E-cigarettes contaminated with dangerous bacterial and fungal toxins, experts warn

E-cigarettes contaminated with dangerous bacterial and fungal toxins, experts warn

MOST e-cigarettes are contaminated with nasty toxins, experts have warned.

The bacterial and fungal bugs increase a vaper's risk of life-threatening lung problems, like asthma, they said.

The new findings adds to growing evidence that the devices may not be harmless – despite being recognised as stop-smoking aids.

Bugs linked to asthma

Scientists at the Harvard T.H. Chan School of Public Health tested 75 popular e-cigarette products, including single use cartridges and refillable e-liquids.

They found almost one in three contained traces of endotoxin, a microbial agent found on gram-negative bacteria.

And 80 per cent contained traces of glucan, which is found in the cell walls of most fungi.

They warned exposure to these toxins has been linked to a number of health problems, including asthma, reduced lung function and inflammation.

Dr David Christiani, senior author of the new study, said: "Finding these toxins in e-cigarette products adds to the growing concerns about the potential for adverse respiratory effects in users."

He warned both toxins "have been shown to cause acute and chronic respiratory effects".

E-cigs 'not harmless'

E-cigarettes are widely considered to be safer than smoking cigarettes.

While they do contain nicotine – the addictive part of a cigarette – they don't contain any tobacco.

Health officials, including Public Health England, recommend vaping to smokers trying to quit.

But countless experts have urged caution, warning not enough is known about the long-term effects of vaping.

Studies have shown e-cigarettes users could still be at high risk of cardiovascular disease, heart attacks and stroke – due to the effects of nicotine.

Two popular flavours – caramel and popcorn – were recently found to destroy lung function.

While last month another study found vapers are twice as likely to suffer wheezing and breathing problems as non-smokers.

And other critics have raised concerns that vaping is a "gateway to smoking" and is encouraging a new generation to become hooked on cigarettes.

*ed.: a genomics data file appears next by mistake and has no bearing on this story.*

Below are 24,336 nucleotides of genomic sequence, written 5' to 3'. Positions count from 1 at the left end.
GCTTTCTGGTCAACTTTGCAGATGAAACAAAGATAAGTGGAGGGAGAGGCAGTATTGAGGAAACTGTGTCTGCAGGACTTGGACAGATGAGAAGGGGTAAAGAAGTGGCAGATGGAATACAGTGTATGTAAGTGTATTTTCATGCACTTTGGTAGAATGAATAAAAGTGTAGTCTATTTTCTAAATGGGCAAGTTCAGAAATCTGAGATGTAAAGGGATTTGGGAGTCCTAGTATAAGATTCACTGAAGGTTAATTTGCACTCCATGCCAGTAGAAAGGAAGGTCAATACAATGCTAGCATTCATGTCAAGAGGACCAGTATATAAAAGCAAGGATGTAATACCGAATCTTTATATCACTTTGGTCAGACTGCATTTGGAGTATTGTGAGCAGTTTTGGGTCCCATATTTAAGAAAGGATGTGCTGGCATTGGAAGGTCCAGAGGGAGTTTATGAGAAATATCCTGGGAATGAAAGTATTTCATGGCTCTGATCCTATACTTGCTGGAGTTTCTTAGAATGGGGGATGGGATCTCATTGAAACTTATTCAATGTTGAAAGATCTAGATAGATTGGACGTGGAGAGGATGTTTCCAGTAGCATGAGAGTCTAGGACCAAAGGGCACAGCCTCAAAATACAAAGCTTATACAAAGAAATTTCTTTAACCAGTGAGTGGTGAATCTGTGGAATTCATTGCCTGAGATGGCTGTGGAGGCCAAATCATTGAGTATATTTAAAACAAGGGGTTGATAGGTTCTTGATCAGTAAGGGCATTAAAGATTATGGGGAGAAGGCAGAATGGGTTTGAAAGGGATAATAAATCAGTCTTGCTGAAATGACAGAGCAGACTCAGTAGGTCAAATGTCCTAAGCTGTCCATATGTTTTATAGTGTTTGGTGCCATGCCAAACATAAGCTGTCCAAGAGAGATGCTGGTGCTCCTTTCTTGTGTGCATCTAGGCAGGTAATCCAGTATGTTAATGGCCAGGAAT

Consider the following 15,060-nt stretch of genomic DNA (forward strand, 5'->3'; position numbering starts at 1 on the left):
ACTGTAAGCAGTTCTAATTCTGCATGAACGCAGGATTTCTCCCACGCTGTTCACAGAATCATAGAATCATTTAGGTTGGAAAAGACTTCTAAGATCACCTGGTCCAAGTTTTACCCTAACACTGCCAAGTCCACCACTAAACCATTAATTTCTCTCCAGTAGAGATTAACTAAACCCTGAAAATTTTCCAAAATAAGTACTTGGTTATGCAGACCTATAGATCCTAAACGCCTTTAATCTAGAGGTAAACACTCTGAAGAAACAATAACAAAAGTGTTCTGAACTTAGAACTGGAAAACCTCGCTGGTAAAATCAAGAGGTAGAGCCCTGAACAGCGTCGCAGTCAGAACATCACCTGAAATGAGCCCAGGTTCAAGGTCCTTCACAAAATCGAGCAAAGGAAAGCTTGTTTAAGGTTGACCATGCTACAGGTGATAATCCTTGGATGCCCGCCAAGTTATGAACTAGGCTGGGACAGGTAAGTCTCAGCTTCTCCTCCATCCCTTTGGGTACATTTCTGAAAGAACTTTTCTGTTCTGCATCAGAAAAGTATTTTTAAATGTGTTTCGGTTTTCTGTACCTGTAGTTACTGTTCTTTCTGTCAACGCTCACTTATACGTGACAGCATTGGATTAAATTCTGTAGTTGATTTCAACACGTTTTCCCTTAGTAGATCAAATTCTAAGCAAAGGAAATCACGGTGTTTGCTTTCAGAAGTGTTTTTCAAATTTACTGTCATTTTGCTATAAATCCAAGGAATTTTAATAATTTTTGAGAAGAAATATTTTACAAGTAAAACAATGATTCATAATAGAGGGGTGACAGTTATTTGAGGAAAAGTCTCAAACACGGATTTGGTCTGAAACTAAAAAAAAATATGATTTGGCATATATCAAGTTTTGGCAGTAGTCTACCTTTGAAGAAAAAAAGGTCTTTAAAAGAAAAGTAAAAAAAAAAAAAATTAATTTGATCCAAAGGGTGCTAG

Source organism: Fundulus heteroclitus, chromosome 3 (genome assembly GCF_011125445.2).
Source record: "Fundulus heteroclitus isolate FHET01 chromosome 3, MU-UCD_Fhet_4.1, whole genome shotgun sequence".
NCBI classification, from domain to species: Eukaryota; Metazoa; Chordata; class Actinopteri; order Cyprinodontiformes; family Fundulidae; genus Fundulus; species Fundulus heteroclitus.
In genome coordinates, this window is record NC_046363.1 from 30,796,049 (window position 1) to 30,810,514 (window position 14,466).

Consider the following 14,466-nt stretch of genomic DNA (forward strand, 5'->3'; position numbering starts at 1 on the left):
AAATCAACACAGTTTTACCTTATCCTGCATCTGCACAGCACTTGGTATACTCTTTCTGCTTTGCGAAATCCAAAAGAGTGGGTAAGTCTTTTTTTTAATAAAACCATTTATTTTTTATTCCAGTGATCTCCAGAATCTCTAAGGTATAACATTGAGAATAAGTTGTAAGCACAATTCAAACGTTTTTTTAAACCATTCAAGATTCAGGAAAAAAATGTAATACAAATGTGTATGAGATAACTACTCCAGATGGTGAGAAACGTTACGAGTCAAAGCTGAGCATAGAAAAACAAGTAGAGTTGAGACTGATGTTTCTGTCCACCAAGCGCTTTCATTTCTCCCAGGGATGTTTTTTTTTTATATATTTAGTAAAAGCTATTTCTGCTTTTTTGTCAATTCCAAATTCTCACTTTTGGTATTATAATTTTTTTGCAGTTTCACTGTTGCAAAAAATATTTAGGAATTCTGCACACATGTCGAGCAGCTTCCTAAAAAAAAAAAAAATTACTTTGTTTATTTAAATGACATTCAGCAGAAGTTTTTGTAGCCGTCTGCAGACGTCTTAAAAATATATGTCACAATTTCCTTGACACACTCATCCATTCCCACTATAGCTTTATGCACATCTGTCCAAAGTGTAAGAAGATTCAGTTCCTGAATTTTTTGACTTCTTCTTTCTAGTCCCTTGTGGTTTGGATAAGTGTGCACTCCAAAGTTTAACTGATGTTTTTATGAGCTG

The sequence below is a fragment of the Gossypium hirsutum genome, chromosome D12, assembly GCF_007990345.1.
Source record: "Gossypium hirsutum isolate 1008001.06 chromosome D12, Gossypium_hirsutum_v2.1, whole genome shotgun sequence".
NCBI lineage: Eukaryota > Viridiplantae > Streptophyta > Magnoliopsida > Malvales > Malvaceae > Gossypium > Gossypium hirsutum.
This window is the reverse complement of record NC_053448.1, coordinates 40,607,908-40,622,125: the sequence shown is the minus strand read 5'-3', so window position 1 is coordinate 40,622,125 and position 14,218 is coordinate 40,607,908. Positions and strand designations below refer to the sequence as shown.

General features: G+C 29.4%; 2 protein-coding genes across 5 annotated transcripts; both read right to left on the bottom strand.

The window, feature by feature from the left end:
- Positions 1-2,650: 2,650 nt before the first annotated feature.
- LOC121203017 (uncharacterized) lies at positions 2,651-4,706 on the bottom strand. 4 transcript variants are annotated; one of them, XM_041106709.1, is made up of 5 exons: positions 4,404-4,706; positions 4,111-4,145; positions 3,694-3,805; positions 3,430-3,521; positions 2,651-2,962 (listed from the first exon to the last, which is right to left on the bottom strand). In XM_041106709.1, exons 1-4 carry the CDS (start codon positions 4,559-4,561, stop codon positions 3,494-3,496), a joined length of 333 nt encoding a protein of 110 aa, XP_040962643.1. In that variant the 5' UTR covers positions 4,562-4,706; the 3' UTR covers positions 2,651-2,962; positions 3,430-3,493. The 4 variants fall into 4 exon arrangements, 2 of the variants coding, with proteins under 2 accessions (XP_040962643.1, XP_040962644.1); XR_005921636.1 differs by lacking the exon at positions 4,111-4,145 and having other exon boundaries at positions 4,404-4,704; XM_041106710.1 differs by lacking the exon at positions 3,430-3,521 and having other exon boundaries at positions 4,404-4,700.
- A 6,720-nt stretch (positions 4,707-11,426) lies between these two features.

Previous research from Harvard has shown that chemicals commonly linked to severe respiratory disease are found in e-cigs.

Cotton wicks could be to blame

For this study, researchers selected 37 e-cig cartridges and 38 e-liquid products.

They were classified into four different flavour categories: tobacco, menthol, fruit and other.

All were screened for the presence of endotoxin and glucan.
Their findings showed 23 per cent of the products contained detectable traces of endotoxin and 81 per cent had traces of glucan.

Glucan concentrations were higher in tobacco and menthol flavoured products.

While endotoxin concentrations were higher in the fruit-flavoured products.

The scientists suggest that cotton wicks used in e-cigarette cartridges might be a potential source of contamination, as both toxins are contaminants of cotton fibres.

Lead author Dr Mi-Sun Lee said: "In addition to inhaling harmful chemicals, e-cig users could also be exposed to biological contaminants like endotoxin and glucan.

"These new findings should be considered when developing regulatory policies for e-cigarettes."

PHE must 'stop promoting e-cigs to smokers'

Yesterday, Prof Martin McKee from the London School of Hygiene and Tropical Medicine, became the latest expert to raise "serious concerns" about the devices.

He urged PHE to stop promoting e-cigs as a means to helping smokers quit.

"The nicotine in e-cigarettes is not a harmless drug and then there are all these other things such as flavourings that are inhaled," he warned.

"We haven't had e-cigarettes for long enough to know the true effects.

"But when we do look at the evidence we do have, there are enough grounds for serious concerns."

The Harvard study will is published online in the journal Environmental Health Perspectives.



 

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